Eating right when you're 'expecting' - KAIT-Jonesboro, AR-News, weather, sports

Eating right when you're 'expecting'

Eating right can be a challenge for pregnant moms - you're only eating about 300 more calories a day, and that's not much.

Dr. Angela Pratt says, "The old myth that we should be eating for two is no longer the case."

Pratt says you should start with a healthy, balanced diet of carbohydrates, protein, and foods high in vitamins C, A and D.

Folic acid is very important - it's recommended moms-to-be start taking the supplement three to six months before they even plan on getting pregnant.

"Folic acid, if not in the right amounts, it can lead to neuro-tube defects and birth defects for babies," adds Dr. Pratt. 

Dr. Pratt recommends taking a prenatal vitamin with 800 micrograms of folic acid. DHA, calcium and iron supplements are also encouraged.

"We recommend that calcium and iron not be taken together because they like each other and they bind, so pregnant moms that come to see me, I ask them to take their calcium for breakfast and dinner and then their iron at the midday at lunch," says Dr. Pratt.

There are also some foods you'll want to stay away from.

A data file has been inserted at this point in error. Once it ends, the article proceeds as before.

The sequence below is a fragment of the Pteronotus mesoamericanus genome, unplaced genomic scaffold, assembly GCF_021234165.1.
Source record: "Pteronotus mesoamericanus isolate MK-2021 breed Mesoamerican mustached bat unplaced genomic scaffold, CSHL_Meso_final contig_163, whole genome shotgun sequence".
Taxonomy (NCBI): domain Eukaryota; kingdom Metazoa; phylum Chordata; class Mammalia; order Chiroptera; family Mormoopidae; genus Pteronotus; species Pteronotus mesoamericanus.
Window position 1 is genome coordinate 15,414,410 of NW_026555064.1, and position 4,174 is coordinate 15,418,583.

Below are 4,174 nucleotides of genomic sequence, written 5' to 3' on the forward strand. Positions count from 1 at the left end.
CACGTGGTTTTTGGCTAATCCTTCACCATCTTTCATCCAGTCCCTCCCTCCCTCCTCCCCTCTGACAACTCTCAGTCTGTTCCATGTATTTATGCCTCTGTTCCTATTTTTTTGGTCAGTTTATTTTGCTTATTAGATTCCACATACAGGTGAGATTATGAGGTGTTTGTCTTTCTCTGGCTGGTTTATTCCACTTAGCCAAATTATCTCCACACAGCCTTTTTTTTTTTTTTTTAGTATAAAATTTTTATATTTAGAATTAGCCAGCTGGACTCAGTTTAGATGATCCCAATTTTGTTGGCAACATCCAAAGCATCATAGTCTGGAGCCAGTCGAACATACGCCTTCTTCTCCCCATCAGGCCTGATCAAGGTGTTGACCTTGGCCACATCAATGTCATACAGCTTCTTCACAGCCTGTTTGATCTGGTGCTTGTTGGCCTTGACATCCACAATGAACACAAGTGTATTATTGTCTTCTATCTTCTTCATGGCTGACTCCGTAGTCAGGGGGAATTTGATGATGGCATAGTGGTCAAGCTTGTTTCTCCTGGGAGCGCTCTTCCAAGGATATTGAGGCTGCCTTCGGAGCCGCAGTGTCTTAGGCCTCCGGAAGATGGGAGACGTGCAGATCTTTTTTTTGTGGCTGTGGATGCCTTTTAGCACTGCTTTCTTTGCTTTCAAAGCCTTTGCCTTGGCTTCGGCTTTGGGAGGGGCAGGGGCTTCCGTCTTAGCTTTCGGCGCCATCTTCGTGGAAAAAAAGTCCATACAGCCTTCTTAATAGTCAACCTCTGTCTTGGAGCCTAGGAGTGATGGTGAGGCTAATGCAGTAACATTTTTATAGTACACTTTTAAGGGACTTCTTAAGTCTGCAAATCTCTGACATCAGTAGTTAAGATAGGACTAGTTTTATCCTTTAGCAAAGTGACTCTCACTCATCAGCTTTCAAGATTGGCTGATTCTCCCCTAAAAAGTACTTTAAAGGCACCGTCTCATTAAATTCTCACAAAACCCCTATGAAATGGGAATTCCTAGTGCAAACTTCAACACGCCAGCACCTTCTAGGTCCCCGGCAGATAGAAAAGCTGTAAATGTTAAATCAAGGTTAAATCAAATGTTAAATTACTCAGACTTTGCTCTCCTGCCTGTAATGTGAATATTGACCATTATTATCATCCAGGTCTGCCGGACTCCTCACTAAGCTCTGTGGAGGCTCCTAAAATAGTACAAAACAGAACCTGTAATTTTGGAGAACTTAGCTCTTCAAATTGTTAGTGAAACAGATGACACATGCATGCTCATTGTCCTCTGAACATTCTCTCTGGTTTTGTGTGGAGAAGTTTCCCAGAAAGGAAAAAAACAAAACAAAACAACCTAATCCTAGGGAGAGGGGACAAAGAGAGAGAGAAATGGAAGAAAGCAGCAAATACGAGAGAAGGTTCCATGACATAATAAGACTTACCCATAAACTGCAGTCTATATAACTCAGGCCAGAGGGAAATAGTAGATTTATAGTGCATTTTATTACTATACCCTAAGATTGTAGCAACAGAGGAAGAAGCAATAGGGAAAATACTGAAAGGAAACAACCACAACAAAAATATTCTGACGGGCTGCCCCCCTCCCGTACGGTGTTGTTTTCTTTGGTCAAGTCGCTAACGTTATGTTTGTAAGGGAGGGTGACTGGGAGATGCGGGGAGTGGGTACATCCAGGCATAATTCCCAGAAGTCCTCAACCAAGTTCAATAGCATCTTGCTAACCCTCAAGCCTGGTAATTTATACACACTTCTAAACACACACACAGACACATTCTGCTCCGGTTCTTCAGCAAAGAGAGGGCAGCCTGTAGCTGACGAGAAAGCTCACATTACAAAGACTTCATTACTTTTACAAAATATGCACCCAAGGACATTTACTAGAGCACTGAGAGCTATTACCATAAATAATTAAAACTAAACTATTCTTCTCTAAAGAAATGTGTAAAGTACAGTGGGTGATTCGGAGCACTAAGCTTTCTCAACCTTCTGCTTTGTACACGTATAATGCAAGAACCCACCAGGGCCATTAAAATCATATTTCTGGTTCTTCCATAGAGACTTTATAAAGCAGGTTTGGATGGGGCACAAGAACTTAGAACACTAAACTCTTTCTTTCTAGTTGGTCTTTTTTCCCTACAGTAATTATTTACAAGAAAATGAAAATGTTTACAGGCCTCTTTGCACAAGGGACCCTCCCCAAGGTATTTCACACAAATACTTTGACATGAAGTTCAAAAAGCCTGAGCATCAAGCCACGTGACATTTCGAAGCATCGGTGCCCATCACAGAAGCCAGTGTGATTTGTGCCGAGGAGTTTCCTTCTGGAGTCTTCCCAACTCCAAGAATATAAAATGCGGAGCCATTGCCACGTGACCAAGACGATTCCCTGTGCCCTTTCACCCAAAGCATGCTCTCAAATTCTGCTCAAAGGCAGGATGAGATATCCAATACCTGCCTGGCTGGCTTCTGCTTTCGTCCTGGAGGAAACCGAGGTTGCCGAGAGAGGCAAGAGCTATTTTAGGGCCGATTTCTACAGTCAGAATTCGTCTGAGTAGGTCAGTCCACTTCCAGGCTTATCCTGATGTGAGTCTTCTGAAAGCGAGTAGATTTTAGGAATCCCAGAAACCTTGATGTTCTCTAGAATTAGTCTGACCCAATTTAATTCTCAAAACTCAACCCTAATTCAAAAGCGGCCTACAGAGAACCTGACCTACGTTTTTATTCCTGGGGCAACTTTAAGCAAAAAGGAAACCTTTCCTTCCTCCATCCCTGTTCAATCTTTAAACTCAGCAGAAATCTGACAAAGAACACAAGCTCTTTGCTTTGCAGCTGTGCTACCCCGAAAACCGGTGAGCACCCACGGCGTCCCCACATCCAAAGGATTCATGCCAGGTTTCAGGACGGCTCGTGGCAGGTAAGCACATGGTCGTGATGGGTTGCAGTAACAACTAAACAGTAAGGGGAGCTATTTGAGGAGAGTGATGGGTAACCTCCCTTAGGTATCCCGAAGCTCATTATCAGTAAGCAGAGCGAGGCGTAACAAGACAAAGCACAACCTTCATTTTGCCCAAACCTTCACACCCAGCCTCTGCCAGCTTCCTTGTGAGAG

"We want everything from the dairy to be pasteurized. So we want you to avoid soft cheeses," says Dr. Pratt. "For pregnant moms, we like for them to keep their sugar count a little lower. We like them not to be eating a lot of refined sugar. You can have one serving of fruit a day." 

Make sure everything you eat is well cooked and avoid raw foods.

To limit the mercury you consume, limit fish to two tuna can-sized servings a week. Also, avoid large fish like marlin, swordfish and king mackerel.

"Processed deli meats should be heated before you consume them, because there's bacteria number one, and number two they carry a lot of preservatives and nitrates," says Dr. Pratt.

To avoid salmonella, fruits and veggies should be washed well.

"If it's a bacteria, then babies can have problems with growth. And they can have infections that can severely affect their neurologic system," says Dr. Pratt.

And we know you may like your caffeine, but think twice. Pratt says, "There was a study that came out that said if you consumed more than three caffeinated drinks a day that you could increase your risk of miscarriage. So we always recommend just one caffeinated drink, and to limit it to that."

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